In a first embodiment, as shown in FIG. 2, an electrical injector drive circuit 20 has an inductor 22 connected in series with the solenoid coil 62 of the fuel injector 12. The power source for the circuit is preferably an alternator supply driven by the engine 10 or a battery 63 of about 12 volts such as those common in automotive vehicles. An inductor driver switch 60 having a control input 65 is connected in series with the inductor 22 across the power source 63, and preferably has a protection diode 64 connected across it to limit the voltage across the switch 60. The inductor driver switch 60 is preferably a transistor such as a MOSFET switch which is common and commercially available. An injector driver switch 66 having a control input 67, which is also preferably a transistor MOSFET switch, is connected in series with the solenoid coil 62 to control the flow of current through the solenoid coil 62 and the opening and closing of the fuel injector valve. Thus, inductor 22, injector coil 62 and injector control switch 66 are connected in series across power source 63. Inductor driver switch 60 is in parallel to the series combination of the solenoid coil 62 and the injector driver switch 66. Preferably, a protection diode 69 is also connected across this switch 66.
When the inductor driver switch 60 is turned on or closed by a control signal at its input 65, current is drawn through the inductor 22 and through the inductor driver switch 60. The current flow through the inductor 22 energizes the inductor 22 and stores electromagnetic energy therein. When the inductor driver switch 60 is turned off and the injector driver switch 66 is turned on by a control signal at its input 67, current flows through the solenoid coil 62 of the fuel injector 12 to open it. In addition to the current supplied from the power source, the collapsing field at the inductor 22 causes the energy stored within the inductor to discharge into the solenoid coil 62, providing an increased current in the coil 62 to more rapidly open the fuel injector valve.
A first control signal at each switch 60, 66 can turn the switches 60, 66 on and a second control signal can turn them off or, preferably, each switch 60, 66 is off in the absence of a control signal at its input 65, 67 and when a control signal is received at an input 65, 67 the associated switch 60, 66 is turned on. Thus, control signals received at the inputs 65, 67 of each switch 60, 66 may be derived from a single control signal from the microprocessor 54 to control the operation of the circuit 20 and each switch 60, 66 can be independently controlled by sending separate control signals to each input 65, 67.
As shown in the timing diagrams of FIG. 3A, the inductor driver switch 60 is turned on before the injection event begins to precharge or store energy in the inductor 22. The injector driver switch 66 is preferably turned on slightly before the inductor driver switch 60 is turned off, and generally only a few hundred microseconds before the inductor driver switch 60 is turned off. This insures that the injector driver switch 66 is completely on before the energy stored in the inductor 22 is discharged therefrom so that the energy stored in the inductor 22 will flow immediately to the fuel injector coil 62 when the inductor driver switch 60 is turned off. A very small amount of current may flow through the injector coil 62 when the injector driver switch 66 is initially turned on but this does not affect the operation of the injector 12.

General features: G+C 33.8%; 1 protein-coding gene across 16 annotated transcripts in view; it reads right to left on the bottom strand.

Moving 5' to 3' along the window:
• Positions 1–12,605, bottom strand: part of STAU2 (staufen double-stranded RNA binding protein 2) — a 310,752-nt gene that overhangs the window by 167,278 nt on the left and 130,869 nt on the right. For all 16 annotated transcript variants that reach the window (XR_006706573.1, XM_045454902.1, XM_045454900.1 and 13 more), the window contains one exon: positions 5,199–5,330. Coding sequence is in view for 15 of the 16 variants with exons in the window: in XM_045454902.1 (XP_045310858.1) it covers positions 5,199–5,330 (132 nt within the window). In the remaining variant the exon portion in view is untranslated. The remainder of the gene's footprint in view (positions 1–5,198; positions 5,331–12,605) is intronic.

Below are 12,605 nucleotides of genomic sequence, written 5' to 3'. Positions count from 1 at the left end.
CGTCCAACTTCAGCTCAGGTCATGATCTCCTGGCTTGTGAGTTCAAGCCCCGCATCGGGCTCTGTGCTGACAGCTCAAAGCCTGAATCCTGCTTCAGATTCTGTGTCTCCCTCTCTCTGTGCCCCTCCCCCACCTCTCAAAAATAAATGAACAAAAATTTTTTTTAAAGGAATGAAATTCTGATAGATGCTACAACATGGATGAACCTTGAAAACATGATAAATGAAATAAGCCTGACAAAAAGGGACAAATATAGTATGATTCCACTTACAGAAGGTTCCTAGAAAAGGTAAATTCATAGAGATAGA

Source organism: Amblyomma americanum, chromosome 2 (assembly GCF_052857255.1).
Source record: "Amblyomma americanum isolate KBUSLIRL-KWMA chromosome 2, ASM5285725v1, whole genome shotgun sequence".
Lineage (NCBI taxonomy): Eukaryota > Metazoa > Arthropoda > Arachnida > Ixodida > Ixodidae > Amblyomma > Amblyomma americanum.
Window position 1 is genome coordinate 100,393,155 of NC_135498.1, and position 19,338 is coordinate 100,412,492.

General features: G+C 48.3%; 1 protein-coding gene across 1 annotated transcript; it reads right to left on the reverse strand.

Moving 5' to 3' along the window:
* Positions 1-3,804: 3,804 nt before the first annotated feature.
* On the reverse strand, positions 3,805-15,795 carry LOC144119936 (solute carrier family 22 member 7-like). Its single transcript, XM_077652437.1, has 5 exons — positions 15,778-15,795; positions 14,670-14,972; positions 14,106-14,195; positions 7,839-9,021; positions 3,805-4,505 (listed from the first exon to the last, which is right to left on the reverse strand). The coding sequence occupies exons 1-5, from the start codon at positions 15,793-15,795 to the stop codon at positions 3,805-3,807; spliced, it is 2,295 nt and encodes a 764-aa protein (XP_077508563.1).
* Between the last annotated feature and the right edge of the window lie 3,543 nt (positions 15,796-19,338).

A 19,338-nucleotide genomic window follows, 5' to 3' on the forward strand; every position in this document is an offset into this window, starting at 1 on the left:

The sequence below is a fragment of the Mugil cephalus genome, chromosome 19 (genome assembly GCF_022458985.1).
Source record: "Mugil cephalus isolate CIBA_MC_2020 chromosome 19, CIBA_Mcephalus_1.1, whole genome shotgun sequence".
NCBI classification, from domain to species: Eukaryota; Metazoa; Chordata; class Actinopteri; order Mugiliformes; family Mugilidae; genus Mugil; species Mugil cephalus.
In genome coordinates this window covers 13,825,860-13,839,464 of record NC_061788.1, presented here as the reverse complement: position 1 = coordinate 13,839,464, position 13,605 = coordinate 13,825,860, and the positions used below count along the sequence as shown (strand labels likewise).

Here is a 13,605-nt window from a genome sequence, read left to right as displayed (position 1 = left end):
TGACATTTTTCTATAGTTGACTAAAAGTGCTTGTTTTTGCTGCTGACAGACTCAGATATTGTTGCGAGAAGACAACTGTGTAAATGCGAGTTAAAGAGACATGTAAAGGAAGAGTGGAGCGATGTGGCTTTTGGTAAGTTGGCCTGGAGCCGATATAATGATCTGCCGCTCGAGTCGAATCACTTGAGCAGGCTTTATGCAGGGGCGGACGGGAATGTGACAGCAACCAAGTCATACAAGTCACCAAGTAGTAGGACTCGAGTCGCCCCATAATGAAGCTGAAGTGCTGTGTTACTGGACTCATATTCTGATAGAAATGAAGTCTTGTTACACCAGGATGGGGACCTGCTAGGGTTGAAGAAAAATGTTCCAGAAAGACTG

Significant current will flow into the solenoid coil 62 when the inductor driver switch 60 is turned off and the injector driver switch 66 is turned on and the inductor acts as a current source in series with the battery 63 to dump a large current into the solenoid coil 62. As the energy in the inductor 22 is dissipated into the solenoid coil 62 the current in the solenoid coil 62 and the inductor 22 reaches a holding level established by the series combination of the solenoid coil 62 and inductor 22. The inductor 22 must have characteristics so that the current in the injector 12 is sufficient to hold the injector 12 open when the currents in the inductor 22 and solenoid coil 62 are at the holding level during the injection event. The opening time of the injector 12 is decreased if the inductor 22 provides an initial peak current in the injector 12 which is higher than the threshold current of the coil 62 required to initially open the injector 12.
When the injector driver switch 66 is turned off, the fall time of the current is controlled by the characteristics of the two coils (inductor 22 and solenoid coil 62) in series. To reduce the time to close the injector 12, the influence of the inductor 22 can be removed by turning the inductor driver switch 60 on until the injector 12 has closed, as indicated at 76 in FIG. 3. Once the injector 12 has closed, the inductor driver switch 60 can be turned off again until the next cycle. Any current in the injector 12 developed at the end of the close time will be minimal and will not affect the proper operation of the injector 12.